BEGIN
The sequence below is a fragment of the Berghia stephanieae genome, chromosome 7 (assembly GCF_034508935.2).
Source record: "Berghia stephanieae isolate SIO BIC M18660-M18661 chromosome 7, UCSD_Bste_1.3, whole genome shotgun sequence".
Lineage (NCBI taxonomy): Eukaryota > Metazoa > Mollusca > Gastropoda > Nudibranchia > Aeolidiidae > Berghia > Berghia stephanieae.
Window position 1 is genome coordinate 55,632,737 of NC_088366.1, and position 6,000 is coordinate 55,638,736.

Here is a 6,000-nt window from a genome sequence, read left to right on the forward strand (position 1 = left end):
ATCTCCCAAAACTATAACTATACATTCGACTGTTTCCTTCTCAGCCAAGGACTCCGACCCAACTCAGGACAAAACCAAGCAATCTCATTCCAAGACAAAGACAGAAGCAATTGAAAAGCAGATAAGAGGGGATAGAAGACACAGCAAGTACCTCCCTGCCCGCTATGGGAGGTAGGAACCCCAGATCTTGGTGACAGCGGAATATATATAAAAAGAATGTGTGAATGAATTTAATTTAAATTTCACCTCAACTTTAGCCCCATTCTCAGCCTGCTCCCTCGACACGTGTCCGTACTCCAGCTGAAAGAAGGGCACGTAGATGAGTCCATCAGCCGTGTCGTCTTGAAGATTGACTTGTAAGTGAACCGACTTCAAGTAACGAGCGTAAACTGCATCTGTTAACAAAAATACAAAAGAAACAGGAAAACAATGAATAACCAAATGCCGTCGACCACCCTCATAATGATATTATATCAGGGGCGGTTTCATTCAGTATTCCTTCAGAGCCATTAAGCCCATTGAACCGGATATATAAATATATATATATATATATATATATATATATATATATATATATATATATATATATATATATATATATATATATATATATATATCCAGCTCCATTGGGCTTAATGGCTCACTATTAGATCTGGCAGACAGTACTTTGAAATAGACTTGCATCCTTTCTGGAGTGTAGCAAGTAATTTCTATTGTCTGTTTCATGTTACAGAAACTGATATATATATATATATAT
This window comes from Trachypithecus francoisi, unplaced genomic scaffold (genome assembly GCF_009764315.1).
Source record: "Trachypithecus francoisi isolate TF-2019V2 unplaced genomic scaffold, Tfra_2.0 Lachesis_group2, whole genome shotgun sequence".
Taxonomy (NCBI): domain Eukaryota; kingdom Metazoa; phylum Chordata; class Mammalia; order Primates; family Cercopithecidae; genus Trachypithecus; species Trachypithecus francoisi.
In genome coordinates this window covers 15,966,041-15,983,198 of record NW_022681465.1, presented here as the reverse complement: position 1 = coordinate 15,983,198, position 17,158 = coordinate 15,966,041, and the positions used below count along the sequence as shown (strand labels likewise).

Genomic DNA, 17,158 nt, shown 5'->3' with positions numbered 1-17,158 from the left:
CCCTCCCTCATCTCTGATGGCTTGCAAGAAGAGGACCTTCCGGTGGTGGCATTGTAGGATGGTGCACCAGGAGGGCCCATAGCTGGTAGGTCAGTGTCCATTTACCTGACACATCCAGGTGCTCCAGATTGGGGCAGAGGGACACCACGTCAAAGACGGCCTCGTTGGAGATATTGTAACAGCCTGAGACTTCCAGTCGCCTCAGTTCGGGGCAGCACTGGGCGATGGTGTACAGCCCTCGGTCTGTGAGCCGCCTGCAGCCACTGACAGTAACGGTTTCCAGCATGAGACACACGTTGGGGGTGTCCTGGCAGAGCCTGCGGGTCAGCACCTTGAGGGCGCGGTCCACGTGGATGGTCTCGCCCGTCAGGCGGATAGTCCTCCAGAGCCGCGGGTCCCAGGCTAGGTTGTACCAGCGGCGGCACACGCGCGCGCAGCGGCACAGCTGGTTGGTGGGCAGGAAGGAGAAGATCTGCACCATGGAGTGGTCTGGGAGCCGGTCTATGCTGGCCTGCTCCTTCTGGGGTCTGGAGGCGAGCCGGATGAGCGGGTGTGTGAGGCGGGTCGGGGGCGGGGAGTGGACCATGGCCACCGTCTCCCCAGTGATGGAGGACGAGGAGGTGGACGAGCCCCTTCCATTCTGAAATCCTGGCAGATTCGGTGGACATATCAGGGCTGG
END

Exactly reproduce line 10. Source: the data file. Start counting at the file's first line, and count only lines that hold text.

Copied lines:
In genome coordinates this window covers 15,966,041-15,983,198 of record NW_022681465.1, presented here as the reverse complement: position 1 = coordinate 15,983,198, position 17,158 = coordinate 15,966,041, and the positions used below count along the sequence as shown (strand labels likewise).